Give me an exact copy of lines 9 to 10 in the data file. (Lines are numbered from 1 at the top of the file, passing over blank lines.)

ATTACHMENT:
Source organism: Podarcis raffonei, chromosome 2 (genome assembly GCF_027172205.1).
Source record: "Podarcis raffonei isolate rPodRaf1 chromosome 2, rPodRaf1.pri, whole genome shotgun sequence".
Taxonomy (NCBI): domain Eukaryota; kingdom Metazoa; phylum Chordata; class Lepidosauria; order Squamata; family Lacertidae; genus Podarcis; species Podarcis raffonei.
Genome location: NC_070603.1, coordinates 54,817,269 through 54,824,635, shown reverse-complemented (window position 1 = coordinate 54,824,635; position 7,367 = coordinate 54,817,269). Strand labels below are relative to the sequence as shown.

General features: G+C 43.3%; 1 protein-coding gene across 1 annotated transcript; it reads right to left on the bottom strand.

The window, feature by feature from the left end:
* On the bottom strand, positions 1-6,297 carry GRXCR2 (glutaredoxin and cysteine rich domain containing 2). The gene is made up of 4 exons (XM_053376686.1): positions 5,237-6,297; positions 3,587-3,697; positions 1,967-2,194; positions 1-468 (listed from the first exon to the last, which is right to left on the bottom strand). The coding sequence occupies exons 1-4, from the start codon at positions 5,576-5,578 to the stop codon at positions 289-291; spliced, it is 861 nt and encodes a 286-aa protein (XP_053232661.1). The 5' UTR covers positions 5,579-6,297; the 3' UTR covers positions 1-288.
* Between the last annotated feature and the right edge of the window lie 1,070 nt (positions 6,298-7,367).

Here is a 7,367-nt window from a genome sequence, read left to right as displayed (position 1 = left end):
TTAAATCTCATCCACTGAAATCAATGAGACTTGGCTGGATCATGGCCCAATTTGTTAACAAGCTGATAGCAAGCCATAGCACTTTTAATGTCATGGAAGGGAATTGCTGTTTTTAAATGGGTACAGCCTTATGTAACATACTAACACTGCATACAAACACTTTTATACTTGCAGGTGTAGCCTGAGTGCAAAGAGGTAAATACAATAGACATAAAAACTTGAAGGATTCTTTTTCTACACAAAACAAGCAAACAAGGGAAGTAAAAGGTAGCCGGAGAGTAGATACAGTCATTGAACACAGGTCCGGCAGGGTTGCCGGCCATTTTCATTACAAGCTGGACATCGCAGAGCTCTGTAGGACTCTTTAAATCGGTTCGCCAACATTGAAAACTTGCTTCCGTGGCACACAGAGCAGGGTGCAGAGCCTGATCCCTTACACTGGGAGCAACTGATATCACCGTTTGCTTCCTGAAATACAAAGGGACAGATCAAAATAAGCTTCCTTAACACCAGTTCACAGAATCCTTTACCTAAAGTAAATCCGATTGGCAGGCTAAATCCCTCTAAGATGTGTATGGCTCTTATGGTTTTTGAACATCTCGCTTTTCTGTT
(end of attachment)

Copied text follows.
Here is a 7,367-nt window from a genome sequence, read left to right as displayed (position 1 = left end):
TTAAATCTCATCCACTGAAATCAATGAGACTTGGCTGGATCATGGCCCAATTTGTTAACAAGCTGATAGCAAGCCATAGCACTTTTAATGTCATGGAAGGGAATTGCTGTTTTTAAATGGGTACAGCCTTATGTAACATACTAACACTGCATACAAACACTTTTATACTTGCAGGTGTAGCCTGAGTGCAAAGAGGTAAATACAATAGACATAAAAACTTGAAGGATTCTTTTTCTACACAAAACAAGCAAACAAGGGAAGTAAAAGGTAGCCGGAGAGTAGATACAGTCATTGAACACAGGTCCGGCAGGGTTGCCGGCCATTTTCATTACAAGCTGGACATCGCAGAGCTCTGTAGGACTCTTTAAATCGGTTCGCCAACATTGAAAACTTGCTTCCGTGGCACACAGAGCAGGGTGCAGAGCCTGATCCCTTACACTGGGAGCAACTGATATCACCGTTTGCTTCCTGAAATACAAAGGGACAGATCAAAATAAGCTTCCTTAACACCAGTTCACAGAATCCTTTACCTAAAGTAAATCCGATTGGCAGGCTAAATCCCTCTAAGATGTGTATGGCTCTTATGGTTTTTGAACATCTCGCTTTTCTGTT